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USA: Watchdog calls on USDA to boost transparency in organic governance

by Redaktion (comments: 0)

In a move to protect the growing organic industry from undue corporate influence, a leading organic watchdog group has released a letter calling on the USDA to collaborate with the organic community on pending appointments to the National Organic Standards Board (NOSB). The Cornucopia Institute, and other organic advocates, have long been concerned that representatives from corporate agribusiness have obtained a disproportionate influence on rulemaking at the USDA. "During the Bush administration we saw crass politics, at its worst, in play during the NOSB appointment process," said Will Fantle, Codirector of The Cornucopia Institute. In one instance, an employee of General Mills was nominated to fill a slot on the board that Congress had earmarked for a consumer representative. "Abuses of this nature are repugnant to the organic community and certainly betray the letter and spirit of the Organic Foods Production Act, the law passed by Congress giving the USDA authority to oversee the industry," added Mr Fantle.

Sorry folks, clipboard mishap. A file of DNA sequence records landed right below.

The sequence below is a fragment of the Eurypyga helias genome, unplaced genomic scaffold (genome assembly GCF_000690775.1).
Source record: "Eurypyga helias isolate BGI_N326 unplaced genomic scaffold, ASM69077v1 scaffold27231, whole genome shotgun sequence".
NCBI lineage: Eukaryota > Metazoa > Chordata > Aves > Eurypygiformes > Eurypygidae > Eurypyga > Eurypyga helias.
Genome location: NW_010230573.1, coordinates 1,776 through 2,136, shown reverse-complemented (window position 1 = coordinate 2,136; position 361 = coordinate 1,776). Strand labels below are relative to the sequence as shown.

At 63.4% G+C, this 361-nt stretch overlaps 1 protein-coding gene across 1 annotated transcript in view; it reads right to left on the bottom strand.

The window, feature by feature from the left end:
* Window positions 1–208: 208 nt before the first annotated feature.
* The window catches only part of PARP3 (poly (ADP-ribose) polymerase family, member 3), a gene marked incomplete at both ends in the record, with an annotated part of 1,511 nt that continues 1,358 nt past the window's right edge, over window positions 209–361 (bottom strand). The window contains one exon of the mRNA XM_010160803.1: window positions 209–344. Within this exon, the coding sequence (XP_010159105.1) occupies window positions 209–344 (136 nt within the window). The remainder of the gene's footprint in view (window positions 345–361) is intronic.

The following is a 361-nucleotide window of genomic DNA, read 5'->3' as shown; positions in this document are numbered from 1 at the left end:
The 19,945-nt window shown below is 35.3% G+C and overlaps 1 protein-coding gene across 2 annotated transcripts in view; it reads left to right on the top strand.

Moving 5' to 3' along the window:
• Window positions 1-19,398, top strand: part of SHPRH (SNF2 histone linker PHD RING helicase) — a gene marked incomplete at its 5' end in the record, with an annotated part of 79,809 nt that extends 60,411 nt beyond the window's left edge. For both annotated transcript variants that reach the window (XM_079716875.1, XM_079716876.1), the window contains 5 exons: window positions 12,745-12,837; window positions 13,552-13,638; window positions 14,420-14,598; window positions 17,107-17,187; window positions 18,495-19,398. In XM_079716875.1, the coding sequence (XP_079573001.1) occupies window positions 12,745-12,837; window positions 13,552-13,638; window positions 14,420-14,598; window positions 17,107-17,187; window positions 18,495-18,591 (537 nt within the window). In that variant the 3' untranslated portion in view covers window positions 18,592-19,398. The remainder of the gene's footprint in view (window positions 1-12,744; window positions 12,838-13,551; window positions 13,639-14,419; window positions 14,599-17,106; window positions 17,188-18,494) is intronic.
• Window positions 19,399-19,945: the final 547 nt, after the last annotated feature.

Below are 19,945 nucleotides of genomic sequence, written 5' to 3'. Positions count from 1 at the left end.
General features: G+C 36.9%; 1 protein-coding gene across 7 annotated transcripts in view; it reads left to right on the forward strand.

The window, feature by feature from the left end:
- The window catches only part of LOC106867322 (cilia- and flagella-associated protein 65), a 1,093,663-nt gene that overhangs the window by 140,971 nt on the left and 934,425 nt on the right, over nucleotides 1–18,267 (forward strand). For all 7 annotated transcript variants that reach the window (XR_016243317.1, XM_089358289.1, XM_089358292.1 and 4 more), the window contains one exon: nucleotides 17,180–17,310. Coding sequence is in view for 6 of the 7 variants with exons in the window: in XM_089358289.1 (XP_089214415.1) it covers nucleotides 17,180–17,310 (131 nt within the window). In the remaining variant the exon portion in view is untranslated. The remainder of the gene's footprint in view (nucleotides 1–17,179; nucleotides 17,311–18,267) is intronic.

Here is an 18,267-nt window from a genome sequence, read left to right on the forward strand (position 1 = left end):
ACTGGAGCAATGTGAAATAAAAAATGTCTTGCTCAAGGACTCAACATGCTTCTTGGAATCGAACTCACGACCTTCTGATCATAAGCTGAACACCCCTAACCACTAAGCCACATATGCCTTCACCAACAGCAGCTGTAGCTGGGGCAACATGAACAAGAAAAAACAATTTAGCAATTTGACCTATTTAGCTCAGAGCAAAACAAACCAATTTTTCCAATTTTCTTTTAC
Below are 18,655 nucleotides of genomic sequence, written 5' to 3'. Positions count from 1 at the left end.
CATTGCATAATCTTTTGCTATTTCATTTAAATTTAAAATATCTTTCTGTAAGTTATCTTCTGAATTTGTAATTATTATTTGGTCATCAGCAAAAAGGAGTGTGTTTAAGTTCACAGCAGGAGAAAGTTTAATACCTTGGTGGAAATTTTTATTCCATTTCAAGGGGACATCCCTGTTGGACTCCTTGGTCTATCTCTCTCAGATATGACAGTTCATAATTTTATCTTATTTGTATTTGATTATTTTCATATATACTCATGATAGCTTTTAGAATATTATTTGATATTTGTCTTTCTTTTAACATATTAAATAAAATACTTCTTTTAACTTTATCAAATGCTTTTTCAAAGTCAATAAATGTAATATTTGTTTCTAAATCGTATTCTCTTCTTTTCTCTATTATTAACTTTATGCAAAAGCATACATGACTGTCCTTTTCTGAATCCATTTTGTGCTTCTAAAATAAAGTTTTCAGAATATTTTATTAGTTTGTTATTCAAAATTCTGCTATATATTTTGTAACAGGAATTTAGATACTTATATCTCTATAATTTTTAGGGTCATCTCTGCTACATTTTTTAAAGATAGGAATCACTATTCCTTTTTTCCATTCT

Although Cornucopia and other independent industry observers have been overwhelmingly satisfied with the new direction the Obama administration has taken in staffing the National Organic Program, and responding to criticism over past ethical lapses in management, including a recent audit by the Inspector General's office, not all stakeholders have been pleased with the NOSB nominating/appointment process. In 2009, the first time the Obama/Vilsack administration at the USDA named new NOSB members, they continued the Bush administration policy of keeping secret the nominees and the related corporations or organizations they work for or represent. Some in the organic community feel that the lack of openness in the appointment process has resulted in some important missteps that have hurt the credibility of the board and its work. "Keeping nominees and their affiliations secret raises questions of the process that is a slap in the face to organic principles," said Rebecca Goodman, a certified organic dairy farmer from Wonewoc, Wisconsin.
 
The Cornucopia Institute

 


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